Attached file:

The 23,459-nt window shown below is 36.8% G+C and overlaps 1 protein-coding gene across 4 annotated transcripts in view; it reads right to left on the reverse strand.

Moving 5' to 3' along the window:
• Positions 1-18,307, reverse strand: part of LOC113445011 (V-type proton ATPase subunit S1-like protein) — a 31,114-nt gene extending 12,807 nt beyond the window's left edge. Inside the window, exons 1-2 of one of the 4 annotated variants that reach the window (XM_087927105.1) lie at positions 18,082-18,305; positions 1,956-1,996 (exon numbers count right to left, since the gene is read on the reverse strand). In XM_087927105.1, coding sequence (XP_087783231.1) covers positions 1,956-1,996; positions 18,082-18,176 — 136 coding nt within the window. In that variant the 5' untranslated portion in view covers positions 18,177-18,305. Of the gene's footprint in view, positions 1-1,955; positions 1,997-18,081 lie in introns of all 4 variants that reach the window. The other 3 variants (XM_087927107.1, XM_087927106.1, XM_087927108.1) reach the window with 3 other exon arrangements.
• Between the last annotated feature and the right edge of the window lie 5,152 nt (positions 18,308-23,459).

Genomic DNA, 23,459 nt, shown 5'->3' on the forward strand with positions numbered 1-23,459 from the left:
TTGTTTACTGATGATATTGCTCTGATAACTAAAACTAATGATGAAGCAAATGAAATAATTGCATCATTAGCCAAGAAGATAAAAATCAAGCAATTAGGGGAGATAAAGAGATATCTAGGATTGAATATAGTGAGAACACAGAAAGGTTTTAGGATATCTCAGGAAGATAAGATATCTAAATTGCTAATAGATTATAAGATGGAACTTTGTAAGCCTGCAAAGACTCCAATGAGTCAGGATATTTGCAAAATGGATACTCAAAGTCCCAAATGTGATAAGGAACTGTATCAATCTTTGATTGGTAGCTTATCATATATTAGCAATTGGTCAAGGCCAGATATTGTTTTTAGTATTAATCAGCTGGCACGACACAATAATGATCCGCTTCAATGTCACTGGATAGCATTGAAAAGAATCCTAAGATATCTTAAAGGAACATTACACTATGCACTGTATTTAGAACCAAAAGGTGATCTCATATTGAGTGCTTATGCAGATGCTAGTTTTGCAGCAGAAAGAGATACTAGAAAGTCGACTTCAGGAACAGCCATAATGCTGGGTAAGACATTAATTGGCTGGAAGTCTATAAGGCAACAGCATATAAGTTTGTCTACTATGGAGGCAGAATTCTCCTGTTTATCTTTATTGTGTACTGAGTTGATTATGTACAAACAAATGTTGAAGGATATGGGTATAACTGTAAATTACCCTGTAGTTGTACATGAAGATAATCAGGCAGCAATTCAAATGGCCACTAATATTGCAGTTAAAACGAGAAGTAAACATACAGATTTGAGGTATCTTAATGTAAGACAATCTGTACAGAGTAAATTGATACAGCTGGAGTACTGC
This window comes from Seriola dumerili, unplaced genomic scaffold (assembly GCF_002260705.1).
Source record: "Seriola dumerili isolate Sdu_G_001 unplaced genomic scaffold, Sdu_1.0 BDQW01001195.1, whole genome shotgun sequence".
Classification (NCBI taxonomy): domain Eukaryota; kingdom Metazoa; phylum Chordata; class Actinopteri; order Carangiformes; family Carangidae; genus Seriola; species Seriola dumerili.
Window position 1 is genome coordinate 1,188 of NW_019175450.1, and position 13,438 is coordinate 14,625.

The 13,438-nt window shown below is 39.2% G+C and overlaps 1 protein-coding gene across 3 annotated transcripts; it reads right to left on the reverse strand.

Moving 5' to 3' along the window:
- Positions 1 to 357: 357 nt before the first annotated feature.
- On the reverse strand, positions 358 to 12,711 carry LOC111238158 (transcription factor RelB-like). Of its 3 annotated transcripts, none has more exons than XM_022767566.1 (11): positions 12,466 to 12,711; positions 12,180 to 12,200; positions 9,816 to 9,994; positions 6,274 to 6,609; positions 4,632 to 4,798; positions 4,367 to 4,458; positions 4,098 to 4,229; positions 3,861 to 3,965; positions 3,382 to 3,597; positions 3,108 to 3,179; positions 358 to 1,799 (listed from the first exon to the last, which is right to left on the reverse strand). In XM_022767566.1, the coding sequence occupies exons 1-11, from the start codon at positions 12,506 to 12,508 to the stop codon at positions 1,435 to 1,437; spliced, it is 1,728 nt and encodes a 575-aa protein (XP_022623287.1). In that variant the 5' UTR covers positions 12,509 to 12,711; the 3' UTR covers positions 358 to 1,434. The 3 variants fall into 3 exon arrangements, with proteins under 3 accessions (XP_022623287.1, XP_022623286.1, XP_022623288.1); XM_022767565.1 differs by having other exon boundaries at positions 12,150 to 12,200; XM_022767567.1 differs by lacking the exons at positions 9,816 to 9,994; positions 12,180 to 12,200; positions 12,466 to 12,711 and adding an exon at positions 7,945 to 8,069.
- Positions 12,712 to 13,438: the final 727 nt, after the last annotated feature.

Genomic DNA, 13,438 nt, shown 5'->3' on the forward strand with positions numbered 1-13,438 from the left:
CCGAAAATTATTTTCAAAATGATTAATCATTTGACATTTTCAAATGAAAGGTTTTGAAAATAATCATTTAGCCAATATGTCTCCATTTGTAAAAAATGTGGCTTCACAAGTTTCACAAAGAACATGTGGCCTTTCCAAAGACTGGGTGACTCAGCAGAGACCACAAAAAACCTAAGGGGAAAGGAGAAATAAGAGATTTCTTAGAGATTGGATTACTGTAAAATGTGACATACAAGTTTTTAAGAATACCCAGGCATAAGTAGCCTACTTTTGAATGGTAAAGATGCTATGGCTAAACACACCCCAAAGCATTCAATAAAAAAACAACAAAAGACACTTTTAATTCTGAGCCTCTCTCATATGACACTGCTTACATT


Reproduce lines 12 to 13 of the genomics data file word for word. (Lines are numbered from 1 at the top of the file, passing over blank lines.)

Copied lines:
Moving 5' to 3' along the window:
- Positions 1 to 357: 357 nt before the first annotated feature.